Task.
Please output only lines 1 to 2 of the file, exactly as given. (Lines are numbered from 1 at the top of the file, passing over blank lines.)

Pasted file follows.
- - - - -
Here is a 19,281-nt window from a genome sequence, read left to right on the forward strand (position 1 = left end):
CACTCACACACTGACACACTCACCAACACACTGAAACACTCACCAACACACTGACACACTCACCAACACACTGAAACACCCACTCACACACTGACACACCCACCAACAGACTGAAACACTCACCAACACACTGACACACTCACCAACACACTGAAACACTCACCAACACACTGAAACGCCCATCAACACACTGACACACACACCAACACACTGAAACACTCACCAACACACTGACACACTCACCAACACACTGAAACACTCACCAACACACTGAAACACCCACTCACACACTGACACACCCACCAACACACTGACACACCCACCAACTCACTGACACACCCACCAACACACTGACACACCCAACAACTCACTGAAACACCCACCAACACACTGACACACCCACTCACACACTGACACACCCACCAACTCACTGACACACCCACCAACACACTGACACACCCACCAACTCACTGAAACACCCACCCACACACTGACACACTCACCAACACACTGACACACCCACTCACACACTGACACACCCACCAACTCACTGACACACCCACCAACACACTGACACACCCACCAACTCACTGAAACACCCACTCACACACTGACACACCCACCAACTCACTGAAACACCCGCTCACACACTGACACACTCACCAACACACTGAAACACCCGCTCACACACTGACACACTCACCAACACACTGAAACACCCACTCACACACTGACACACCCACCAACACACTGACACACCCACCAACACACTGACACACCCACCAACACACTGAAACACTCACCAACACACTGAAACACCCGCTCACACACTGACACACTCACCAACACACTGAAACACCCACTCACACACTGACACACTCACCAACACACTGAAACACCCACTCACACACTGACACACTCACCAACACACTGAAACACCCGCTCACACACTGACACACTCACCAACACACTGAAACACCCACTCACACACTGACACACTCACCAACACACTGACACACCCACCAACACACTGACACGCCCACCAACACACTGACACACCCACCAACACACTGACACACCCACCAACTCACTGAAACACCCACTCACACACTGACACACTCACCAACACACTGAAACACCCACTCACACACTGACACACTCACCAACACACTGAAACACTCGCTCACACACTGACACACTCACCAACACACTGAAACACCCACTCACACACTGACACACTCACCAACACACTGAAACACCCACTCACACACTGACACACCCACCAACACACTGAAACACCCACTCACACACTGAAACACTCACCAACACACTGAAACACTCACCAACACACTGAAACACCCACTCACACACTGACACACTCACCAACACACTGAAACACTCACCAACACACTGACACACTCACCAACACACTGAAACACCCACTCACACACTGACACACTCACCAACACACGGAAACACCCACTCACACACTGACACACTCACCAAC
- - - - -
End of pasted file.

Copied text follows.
Here is a 19,281-nt window from a genome sequence, read left to right on the forward strand (position 1 = left end):
CACTCACACACTGACACACTCACCAACACACTGAAACACTCACCAACACACTGACACACTCACCAACACACTGAAACACCCACTCACACACTGACACACCCACCAACAGACTGAAACACTCACCAACACACTGACACACTCACCAACACACTGAAACACTCACCAACACACTGAAACGCCCATCAACACACTGACACACACACCAACACACTGAAACACTCACCAACACACTGACACACTCACCAACACACTGAAACACTCACCAACACACTGAAACACCCACTCACACACTGACACACCCACCAACACACTGACACACCCACCAACTCACTGACACACCCACCAACACACTGACACACCCAACAACTCACTGAAACACCCACCAACACACTGACACACCCACTCACACACTGACACACCCACCAACTCACTGACACACCCACCAACACACTGACACACCCACCAACTCACTGAAACACCCACCCACACACTGACACACTCACCAACACACTGACACACCCACTCACACACTGACACACCCACCAACTCACTGACACACCCACCAACACACTGACACACCCACCAACTCACTGAAACACCCACTCACACACTGACACACCCACCAACTCACTGAAACACCCGCTCACACACTGACACACTCACCAACACACTGAAACACCCGCTCACACACTGACACACTCACCAACACACTGAAACACCCACTCACACACTGACACACCCACCAACACACTGACACACCCACCAACACACTGACACACCCACCAACACACTGAAACACTCACCAACACACTGAAACACCCGCTCACACACTGACACACTCACCAACACACTGAAACACCCACTCACACACTGACACACTCACCAACACACTGAAACACCCACTCACACACTGACACACTCACCAACACACTGAAACACCCGCTCACACACTGACACACTCACCAACACACTGAAACACCCACTCACACACTGACACACTCACCAACACACTGACACACCCACCAACACACTGACACGCCCACCAACACACTGACACACCCACCAACACACTGACACACCCACCAACTCACTGAAACACCCACTCACACACTGACACACTCACCAACACACTGAAACACCCACTCACACACTGACACACTCACCAACACACTGAAACACTCGCTCACACACTGACACACTCACCAACACACTGAAACACCCACTCACACACTGACACACTCACCAACACACTGAAACACCCACTCACACACTGACACACCCACCAACACACTGAAACACCCACTCACACACTGAAACACTCACCAACACACTGAAACACTCACCAACACACTGAAACACCCACTCACACACTGACACACTCACCAACACACTGAAACACTCACCAACACACTGACACACTCACCAACACACTGAAACACCCACTCACACACTGACACACTCACCAACACACGGAAACACCCACTCACACACTGACACACTCACCAAC